Osteoporosis occurs when more bone density is lost than is replaced. Affecting women five times more often than men, osteoporosis causes bones to become brittle and break more easily. It also increases the likelihood of permanent disability or death as a result of a fracture in older adults.
Risk Factors for Osteoporosis
The following factors can increase the risk of osteoporosis:
- Vitamin and Mineral Imbalances – Low calcium, low vitamin D, or high vitamin A levels
- Certain Medications and Diseases – Long-term use of corticosteroids and Inflammatory Bowel Syndrome (IBS), Rheumatoid Arthritis, and Lupus, are some examples
- Some Lifestyle Choices and Habits – Smoking, lack of exercise, high caffeine intake, excessive alcohol intake (three or more drinks daily) and low body weight
Early stage osteoporosis often presents without symptoms. However, as osteoporosis advances and bones become weaker, back pain is common. This may be a result of compression fractures, which increase over time.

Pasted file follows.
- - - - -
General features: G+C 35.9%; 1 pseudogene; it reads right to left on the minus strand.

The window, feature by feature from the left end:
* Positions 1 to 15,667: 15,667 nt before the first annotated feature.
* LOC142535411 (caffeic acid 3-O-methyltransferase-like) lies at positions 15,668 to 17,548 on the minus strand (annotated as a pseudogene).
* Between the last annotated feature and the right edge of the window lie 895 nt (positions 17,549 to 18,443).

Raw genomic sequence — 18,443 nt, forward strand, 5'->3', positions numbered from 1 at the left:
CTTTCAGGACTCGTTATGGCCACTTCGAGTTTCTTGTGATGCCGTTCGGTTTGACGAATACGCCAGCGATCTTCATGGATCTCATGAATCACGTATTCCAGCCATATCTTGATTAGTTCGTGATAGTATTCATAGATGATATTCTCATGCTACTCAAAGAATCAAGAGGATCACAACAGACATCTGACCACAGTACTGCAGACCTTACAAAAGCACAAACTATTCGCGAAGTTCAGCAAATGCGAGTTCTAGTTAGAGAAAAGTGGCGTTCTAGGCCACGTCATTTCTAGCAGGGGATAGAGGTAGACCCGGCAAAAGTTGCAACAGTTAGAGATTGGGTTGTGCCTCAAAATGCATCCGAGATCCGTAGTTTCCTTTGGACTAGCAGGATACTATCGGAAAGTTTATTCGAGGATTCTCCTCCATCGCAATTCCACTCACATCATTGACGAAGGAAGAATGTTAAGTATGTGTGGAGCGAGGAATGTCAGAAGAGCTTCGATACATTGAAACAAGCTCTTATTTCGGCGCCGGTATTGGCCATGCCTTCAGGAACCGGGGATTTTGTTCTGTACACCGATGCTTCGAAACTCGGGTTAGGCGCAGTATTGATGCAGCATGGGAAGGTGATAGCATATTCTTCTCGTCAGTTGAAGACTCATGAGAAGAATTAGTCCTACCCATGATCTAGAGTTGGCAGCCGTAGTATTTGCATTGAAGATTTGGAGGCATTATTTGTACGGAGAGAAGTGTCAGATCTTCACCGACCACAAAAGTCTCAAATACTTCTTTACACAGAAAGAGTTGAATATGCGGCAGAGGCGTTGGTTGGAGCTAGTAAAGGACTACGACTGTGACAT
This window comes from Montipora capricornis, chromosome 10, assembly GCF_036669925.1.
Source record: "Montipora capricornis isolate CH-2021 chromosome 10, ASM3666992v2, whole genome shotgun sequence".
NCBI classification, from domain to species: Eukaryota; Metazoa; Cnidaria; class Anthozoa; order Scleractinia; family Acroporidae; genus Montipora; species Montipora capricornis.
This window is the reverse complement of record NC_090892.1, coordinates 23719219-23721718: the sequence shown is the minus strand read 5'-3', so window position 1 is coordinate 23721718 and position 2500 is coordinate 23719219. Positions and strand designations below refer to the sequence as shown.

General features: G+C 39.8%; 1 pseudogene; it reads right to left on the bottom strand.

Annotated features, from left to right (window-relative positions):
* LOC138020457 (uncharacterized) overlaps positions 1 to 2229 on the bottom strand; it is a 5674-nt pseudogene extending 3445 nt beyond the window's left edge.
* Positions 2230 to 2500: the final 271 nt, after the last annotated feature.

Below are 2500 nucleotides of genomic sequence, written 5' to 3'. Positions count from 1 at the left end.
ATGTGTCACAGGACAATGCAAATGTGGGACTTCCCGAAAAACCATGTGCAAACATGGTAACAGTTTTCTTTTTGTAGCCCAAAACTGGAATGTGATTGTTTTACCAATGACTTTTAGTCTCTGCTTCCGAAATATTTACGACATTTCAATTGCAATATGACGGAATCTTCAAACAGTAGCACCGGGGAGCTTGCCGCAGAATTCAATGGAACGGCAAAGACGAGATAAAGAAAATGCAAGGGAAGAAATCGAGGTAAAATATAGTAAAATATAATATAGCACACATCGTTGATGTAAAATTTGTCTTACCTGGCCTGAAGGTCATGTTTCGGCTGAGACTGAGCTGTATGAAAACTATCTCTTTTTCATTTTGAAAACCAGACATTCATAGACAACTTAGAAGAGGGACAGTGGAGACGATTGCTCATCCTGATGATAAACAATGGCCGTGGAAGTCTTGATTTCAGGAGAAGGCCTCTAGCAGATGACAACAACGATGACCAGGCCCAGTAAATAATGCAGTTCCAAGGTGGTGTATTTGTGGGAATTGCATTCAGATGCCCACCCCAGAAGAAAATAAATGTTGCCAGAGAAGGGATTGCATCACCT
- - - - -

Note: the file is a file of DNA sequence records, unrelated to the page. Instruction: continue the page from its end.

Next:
Curving of the spine can also cause a loss of height, a back hump or stooped posture.
There are several types of bone mineral density (BMD) tests available to check for osteoporosis. Women over 65 and those who are under age 65 and are post-menopausal and have suffered a fracture due to weakened bones should undergo testing for osteoporosis. The following typically focuses on the heel, hip, wrist, hand, or spine:
- Dual-energy X-ray absorptiometry (DXA)-There are several types of screening tests for osteoporosis, but the most reliable one is the DXA which uses low radiation to assign a T-score that compares one’s bone density to that of a 30-year-old woman. Continued monitoring or further evaluation and treatment options may be recommended for patients with a negative score.
- FRAX Analysis calculates one’s risk for fracture based on their individual risk factors for osteoporosis. FRAX Analysis is most often used to determine whether women under 65 should have a DXA test, or if a woman with an abnormal DXA qualifies for medical therapy.
Osteoporosis can be treated with certain medications and healthy lifestyle choices. Medications effectively help to reduce the risk of fracture.
Starting healthy habits early significantly improve bone health later in life. Thirty minutes of exercise a day (especially weight-bearing exercises), eating a well-balanced diet and avoiding tobacco can greatly reduce the risk of osteoporosis.